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Pain sensitivity in major depression and its relationship to central serotoninergic function as reflected by the neuroendocrine response to clomipramine.

Author(s): Kundermann B, Hemmeter-Spernal J, Strate P, Gebhardt S, Huber MT, Krieg JC, Lautenbacher S

Affiliation(s): Department of Psychiatry and Psychotherapy, Philipps-University of Marburg, Rudolf-Bultmann-Str. 8, D-35039 Marburg, Germany. kunderma@staff.uni-marburg.de

Publication date & source: 2009-12, J Psychiatr Res., 43(16):1253-61. Epub 2009 May 20.

Publication type: Clinical Trial; Research Support, Non-U.S. Gov't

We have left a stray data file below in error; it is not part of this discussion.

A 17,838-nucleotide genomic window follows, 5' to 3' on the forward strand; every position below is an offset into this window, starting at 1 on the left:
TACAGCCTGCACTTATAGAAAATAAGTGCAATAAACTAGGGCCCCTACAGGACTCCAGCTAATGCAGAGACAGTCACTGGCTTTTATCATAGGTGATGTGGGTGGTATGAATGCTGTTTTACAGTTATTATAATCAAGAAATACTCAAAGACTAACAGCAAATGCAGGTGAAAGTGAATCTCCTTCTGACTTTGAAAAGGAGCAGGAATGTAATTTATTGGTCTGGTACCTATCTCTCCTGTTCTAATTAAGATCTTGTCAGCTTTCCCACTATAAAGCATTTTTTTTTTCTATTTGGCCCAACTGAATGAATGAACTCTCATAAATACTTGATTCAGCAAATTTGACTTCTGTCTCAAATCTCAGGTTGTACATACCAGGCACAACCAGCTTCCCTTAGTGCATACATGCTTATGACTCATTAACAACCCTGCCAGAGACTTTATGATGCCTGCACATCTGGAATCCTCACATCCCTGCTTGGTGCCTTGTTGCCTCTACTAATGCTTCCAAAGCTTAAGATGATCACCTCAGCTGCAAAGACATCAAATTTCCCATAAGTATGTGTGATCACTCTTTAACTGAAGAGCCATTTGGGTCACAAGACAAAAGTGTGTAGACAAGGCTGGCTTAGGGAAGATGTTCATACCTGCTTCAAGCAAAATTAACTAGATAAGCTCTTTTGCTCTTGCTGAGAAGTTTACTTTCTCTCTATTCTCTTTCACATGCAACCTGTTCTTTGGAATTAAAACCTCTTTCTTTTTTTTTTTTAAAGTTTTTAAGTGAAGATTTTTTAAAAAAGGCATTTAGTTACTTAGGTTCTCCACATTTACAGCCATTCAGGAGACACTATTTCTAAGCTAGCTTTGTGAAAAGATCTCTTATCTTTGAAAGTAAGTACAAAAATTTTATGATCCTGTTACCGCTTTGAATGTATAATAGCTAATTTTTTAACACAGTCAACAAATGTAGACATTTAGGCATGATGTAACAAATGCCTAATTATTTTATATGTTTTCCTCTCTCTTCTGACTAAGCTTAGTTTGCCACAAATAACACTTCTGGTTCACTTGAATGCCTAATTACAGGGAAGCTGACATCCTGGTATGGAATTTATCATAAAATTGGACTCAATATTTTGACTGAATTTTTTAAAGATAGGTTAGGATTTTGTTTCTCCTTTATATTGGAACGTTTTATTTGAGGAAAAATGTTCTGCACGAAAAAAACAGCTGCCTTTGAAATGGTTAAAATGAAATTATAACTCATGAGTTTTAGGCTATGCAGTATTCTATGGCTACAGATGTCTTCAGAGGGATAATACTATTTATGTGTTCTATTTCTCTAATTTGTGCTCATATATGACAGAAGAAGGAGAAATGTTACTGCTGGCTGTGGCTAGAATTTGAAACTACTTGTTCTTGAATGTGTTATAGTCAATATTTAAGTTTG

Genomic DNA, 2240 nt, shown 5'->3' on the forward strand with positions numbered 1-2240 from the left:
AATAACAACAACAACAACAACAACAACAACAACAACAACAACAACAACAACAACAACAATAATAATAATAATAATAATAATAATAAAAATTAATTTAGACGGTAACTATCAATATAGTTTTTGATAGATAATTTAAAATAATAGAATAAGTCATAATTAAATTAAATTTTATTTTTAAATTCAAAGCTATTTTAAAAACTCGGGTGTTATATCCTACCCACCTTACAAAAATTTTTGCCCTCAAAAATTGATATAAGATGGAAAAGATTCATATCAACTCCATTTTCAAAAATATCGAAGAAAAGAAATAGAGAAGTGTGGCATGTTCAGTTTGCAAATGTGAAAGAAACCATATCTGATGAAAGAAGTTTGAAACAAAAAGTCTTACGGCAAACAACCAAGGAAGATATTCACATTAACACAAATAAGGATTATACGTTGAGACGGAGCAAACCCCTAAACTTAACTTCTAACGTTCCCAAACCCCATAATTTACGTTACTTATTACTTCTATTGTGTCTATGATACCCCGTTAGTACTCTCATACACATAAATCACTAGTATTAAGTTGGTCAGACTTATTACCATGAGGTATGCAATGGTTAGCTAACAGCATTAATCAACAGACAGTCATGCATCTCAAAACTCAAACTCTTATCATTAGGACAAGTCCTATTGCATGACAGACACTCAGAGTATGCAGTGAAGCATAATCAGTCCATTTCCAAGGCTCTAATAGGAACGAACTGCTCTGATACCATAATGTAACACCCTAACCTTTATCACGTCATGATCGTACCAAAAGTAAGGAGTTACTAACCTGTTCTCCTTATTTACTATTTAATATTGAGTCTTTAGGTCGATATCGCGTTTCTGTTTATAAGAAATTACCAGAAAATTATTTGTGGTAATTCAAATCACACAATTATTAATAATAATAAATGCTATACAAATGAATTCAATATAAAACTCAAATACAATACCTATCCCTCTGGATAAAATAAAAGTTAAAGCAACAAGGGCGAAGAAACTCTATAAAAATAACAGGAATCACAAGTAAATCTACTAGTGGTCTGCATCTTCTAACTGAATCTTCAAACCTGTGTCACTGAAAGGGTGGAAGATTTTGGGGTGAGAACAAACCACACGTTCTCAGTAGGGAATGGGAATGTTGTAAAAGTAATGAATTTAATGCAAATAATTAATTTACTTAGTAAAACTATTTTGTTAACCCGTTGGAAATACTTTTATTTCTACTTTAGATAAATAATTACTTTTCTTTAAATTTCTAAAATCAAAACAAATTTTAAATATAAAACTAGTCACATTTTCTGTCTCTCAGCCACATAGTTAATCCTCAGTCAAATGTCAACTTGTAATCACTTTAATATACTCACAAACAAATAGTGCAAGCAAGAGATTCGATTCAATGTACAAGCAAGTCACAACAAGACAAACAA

Several studies reported a decreased pain sensitivity in patients with depression, but the underlying neurobiological mechanisms of this phenomenon are unclear. While there is extensive evidence that the serotoninergic system plays a key role in pain modulation, especially in pain inhibitory mechanisms via descending pathways, as well as in the pathophysiology of depression, no study so far has examined its potential relevance in mediating the alteration of pain processing. The present study addresses the question of whether indices of serotoninergic dysfunction, as investigated by a neuroendrocine challenge paradigm, are related to pain sensitivity. Nineteen drug-free inpatients with unipolar major depression underwent a neuroendocrine challenge test by measuring cortisol and prolactin in response to intravenously administered clomipramine (12.5mg). Heat/cold pain thresholds, warmth/cold detection thresholds, measures of current pain complaints and mood were assessed the day before and three day after challenge procedure. When patients were classified in subgroups based on a median split of their cortisol response values, the low-responsive group showed significantly elevated heat pain thresholds and nearly significantly elevated cold pain thresholds compared to the high-responsive group. No such group differences were found with regard to somatosensory thresholds, measures of pain complaints and mood. Subgrouping on the basis of prolactin responsiveness did not reveal significant differences in any parameter. In summary, a decreased pain sensitivity was demonstrated in patients characterized by a reduced neuroendocrine responsiveness to clomipramine, suggesting an involvement of serotoninergic dysfunction underlying altered pain perception in depression.

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